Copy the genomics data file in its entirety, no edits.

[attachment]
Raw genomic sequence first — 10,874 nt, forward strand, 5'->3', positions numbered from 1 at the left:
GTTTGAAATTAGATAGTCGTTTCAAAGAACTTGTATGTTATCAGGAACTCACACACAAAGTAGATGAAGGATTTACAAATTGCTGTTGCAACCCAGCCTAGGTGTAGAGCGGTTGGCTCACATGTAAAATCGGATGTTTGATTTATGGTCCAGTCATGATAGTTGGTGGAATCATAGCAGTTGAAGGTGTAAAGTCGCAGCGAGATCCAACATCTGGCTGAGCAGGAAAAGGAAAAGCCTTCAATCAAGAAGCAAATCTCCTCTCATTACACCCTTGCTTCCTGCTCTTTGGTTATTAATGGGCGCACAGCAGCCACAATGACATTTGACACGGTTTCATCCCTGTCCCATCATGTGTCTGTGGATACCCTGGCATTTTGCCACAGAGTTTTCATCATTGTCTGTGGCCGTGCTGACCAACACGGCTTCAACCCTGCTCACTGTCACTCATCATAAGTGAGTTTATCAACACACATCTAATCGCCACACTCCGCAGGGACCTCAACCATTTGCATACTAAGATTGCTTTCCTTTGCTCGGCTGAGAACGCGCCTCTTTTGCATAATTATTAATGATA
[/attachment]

Raw genomic sequence first — 10,874 nt, forward strand, 5'->3', positions numbered from 1 at the left:
GTTTGAAATTAGATAGTCGTTTCAAAGAACTTGTATGTTATCAGGAACTCACACACAAAGTAGATGAAGGATTTACAAATTGCTGTTGCAACCCAGCCTAGGTGTAGAGCGGTTGGCTCACATGTAAAATCGGATGTTTGATTTATGGTCCAGTCATGATAGTTGGTGGAATCATAGCAGTTGAAGGTGTAAAGTCGCAGCGAGATCCAACATCTGGCTGAGCAGGAAAAGGAAAAGCCTTCAATCAAGAAGCAAATCTCCTCTCATTACACCCTTGCTTCCTGCTCTTTGGTTATTAATGGGCGCACAGCAGCCACAATGACATTTGACACGGTTTCATCCCTGTCCCATCATGTGTCTGTGGATACCCTGGCATTTTGCCACAGAGTTTTCATCATTGTCTGTGGCCGTGCTGACCAACACGGCTTCAACCCTGCTCACTGTCACTCATCATAAGTGAGTTTATCAACACACATCTAATCGCCACACTCCGCAGGGACCTCAACCATTTGCATACTAAGATTGCTTTCCTTTGCTCGGCTGAGAACGCGCCTCTTTTGCATAATTATTAATGATA